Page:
The Lost City of Z was shot on 35 mm film by cinematographer Darius Khondji (whose diverse credits include Delicatessen (1991), Se7en (1995) and Evita (1996), for which he received an Oscar nomination) in Northern Ireland and Colombia and it looks stunning. Most scenes in either location have a wonderful clarity and depth of field, even under diffused lighting, and the colours are vibrant although there are many darkish scenes in London and inside the RGS. The sound design was also excellent with insects, animal calls and running water in the jungle, the thud of hooves in the opening hunt and the gunshots and explosions of the Somme sequence. As well, the cast is impressive. Charlie Hunnam, perhaps best known for his role in the long running Sons of Anarchy TV series and, perhaps for some of the wrong reasons, in King Arthur: Legend of the Sword (2017) is excellent as the complex and driven Percy Fawcett, Robert Pattinson (Edward Cullen in the Twilight series of films) is a good foil and Sienna Miller makes the most of her screen time. Also in the cast are rising star Tom Holland, the new Spider-Man, and veteran Ian McDiarmid, most familiar recently as the Supreme Chancellor in the Star Wars saga.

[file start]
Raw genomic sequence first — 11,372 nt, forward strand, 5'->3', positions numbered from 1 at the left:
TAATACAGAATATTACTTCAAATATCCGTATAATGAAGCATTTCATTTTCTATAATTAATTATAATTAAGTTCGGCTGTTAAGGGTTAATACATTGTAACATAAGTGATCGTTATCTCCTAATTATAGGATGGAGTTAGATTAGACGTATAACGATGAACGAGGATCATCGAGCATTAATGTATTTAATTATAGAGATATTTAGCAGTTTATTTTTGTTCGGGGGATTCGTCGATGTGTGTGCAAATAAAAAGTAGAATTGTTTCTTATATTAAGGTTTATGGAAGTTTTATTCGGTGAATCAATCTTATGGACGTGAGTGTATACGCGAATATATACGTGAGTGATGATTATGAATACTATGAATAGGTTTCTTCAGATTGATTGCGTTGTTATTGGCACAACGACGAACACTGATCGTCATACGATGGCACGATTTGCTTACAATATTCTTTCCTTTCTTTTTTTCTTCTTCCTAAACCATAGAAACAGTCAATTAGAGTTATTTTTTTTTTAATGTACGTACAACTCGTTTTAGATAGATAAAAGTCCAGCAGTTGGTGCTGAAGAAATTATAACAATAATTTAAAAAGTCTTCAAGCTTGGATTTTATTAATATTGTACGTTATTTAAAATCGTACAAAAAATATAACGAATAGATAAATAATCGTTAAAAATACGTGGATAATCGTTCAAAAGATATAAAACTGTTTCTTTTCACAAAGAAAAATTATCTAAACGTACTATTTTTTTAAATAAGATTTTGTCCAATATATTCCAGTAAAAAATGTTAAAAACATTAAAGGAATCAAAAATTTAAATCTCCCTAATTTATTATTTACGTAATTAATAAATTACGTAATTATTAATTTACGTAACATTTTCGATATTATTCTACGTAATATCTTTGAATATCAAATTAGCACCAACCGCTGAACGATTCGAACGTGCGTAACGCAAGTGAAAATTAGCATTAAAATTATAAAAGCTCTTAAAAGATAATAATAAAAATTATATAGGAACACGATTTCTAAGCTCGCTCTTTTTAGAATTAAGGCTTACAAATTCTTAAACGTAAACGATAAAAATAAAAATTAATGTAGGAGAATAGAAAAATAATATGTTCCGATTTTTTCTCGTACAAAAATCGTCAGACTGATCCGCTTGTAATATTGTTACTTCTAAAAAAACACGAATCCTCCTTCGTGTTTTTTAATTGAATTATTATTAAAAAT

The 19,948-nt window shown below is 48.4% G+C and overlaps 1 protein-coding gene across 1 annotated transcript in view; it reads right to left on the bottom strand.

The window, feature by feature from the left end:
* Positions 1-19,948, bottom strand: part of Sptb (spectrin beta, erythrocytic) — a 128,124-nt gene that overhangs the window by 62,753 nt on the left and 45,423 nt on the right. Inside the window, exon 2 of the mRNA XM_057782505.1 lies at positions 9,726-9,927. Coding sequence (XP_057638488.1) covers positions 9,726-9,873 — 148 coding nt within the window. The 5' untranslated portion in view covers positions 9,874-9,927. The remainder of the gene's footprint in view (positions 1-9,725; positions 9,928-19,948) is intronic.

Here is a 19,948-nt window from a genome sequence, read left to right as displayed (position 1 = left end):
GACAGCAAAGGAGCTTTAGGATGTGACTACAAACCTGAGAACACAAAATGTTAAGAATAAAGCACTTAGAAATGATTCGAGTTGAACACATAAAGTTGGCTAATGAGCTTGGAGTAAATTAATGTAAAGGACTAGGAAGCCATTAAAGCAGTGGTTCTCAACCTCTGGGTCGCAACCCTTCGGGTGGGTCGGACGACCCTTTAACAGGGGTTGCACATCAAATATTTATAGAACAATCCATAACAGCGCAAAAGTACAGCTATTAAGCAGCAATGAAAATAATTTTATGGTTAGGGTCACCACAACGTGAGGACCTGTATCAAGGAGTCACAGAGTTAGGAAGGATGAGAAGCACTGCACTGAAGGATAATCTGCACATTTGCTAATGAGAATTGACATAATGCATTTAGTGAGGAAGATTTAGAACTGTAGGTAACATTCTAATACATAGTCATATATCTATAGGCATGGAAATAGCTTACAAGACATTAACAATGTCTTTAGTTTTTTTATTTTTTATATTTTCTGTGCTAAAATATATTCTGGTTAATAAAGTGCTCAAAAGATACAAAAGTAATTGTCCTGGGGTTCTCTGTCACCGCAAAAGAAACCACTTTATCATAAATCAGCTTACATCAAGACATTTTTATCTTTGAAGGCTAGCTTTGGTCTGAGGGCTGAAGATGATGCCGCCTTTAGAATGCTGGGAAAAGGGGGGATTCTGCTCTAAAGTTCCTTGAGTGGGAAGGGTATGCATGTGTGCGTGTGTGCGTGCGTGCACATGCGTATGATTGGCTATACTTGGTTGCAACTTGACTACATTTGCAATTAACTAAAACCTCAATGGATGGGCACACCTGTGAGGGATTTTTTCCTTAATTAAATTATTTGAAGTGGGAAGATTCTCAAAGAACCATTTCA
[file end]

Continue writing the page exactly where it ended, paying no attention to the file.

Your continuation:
With a good cast, an acclaimed director and sumptuous cinematography The Lost City of Z was praised by critics, earning a score of 87%, but it failed to impress the public and made less than $9 million at the box office, apparently only about half of its budget; the film currently has an audience score of 57% on, rather an interesting variation. Why didn’t it attract an audience?